Key bills in California's health care reform debate passed an important test last week, setting the stage for legislative floor fights this week that will be closely monitored both by employers and industry groups.
Most of last Thursday's appropriations committee votes in the Democratic Party-dominated General Assembly and state Senate were widely regarded as no-brainers. The lead reform bills in each house were sponsored by Assembly Speaker Fabian Nu & #324;ez (D-Los Angeles) and Senate President Pro Tem Don Perata (D-Oakland).
Few believe that legislators, other than those in the Republican minority, would buck their leadership.
Both AB8 and SB48 follow loosely along the lines of what Gov. Arnold Schwarzenegger has indicated he would support, including requiring most employers who don't offer coverage to pay a fee based on a percentage of their payroll into a state-run pool that would subsidize coverage for the poor.
But neither bill requires every Californian to take responsibility for obtaining health insurance, an important requirement for Schwarzenegger, who personally had made health insurance a priority ever since he was a struggling bodybuilder newly arrived from Austria in the late 1960s.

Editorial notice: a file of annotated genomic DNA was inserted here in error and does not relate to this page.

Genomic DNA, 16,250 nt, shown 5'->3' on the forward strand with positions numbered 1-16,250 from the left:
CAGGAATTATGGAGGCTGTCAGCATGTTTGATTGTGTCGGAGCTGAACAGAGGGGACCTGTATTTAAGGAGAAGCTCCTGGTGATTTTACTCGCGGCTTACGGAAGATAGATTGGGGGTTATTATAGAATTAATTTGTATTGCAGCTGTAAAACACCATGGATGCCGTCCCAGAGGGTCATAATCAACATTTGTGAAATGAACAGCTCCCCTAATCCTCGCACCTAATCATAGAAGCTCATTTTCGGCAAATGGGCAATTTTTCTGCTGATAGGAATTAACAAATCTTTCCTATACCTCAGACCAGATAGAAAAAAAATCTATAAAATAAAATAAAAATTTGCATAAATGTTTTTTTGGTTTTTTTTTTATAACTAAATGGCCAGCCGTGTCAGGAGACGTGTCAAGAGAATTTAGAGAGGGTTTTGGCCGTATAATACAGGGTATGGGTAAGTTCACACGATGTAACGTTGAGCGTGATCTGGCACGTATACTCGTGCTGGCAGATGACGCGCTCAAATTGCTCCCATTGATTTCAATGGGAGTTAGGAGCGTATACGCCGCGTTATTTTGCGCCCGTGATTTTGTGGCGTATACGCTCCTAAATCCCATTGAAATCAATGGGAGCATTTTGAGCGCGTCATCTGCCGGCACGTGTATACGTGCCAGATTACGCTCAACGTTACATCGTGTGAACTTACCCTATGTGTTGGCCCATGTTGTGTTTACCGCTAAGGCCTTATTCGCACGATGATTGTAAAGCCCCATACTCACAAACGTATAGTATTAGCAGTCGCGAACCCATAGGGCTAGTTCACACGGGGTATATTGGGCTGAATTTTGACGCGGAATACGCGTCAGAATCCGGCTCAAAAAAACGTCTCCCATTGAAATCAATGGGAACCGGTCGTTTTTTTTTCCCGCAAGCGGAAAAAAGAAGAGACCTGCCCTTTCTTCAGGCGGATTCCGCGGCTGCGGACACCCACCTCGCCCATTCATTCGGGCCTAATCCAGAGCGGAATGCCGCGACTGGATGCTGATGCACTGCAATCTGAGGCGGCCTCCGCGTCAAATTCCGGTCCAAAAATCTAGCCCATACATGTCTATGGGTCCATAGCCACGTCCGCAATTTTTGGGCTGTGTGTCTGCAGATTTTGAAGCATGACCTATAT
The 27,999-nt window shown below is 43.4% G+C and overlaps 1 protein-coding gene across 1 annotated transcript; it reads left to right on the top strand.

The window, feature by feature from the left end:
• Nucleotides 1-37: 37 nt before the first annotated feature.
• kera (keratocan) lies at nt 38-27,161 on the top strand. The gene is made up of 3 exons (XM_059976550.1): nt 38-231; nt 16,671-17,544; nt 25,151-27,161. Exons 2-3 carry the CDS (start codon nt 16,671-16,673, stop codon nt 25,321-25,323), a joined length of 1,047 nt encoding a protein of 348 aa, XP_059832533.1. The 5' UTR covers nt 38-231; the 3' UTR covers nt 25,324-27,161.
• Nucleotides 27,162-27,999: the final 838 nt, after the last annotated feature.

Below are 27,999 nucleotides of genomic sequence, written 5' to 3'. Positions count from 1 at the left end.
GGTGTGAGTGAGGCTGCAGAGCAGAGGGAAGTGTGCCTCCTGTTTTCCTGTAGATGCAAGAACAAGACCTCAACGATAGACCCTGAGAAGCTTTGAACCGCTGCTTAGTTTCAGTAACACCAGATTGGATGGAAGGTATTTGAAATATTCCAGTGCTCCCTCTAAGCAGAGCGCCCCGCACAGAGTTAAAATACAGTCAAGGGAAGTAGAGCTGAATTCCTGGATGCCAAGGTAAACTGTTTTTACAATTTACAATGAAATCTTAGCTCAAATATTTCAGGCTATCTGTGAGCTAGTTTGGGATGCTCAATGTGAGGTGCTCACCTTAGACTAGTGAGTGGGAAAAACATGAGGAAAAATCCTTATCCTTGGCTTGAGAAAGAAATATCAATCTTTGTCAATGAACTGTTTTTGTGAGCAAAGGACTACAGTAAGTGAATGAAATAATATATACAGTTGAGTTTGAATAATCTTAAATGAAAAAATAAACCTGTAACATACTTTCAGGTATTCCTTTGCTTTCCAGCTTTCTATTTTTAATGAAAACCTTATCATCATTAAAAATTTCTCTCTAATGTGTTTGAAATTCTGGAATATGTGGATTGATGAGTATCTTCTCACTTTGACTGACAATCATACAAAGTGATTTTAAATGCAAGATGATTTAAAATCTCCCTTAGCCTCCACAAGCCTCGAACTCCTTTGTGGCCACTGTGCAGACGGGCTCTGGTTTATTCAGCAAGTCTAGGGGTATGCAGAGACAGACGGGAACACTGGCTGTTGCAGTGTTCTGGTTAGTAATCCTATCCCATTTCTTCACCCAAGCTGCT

And while Schwarzenegger has suggested 4 percent of payroll as a sufficient and fair employer mandate, legislative leaders appear headed toward approving a 7.5 percent fee. That would enable more people to be covered and neutralize opposition from physician and hospital groups, which under the Schwarzenegger plan would have paid separate assessments based on the additional revenue they would expect to gain from the plan.
California Restaurant Association President Jot Condie has been among the most vocal of business opponents to the employer mandate, and predicts the business community will band together to file lawsuits and launch petition drives to overturn the law if the governor signs it.
"This is a societal problem and there ought to be a broader base solution than hurting the very employers who are operating on very low profit margins," said Condie, who believes a lower, but more broadly applied tax would be less burdensome and punitive.
A third comprehensive reform bill, SB 840, which is a single-payer alternative from State Sen. Sheila Kuehl (D-Santa Monica), also passed out of appropriations. It's considered to have enough support among Democrats to win legislative passage, but likely will fall victim to Schwarzenegger's veto pen, as happened last year to an previous version of the bill.
The only real drama among last week's health care votes concerned the fate of AB 1553, Assemblyman Dave Jones' (D-Sacramento) attempt to correct what he considers a key flaw in both the Nu & #324;ez and Perata plans the lack of price controls over insurers.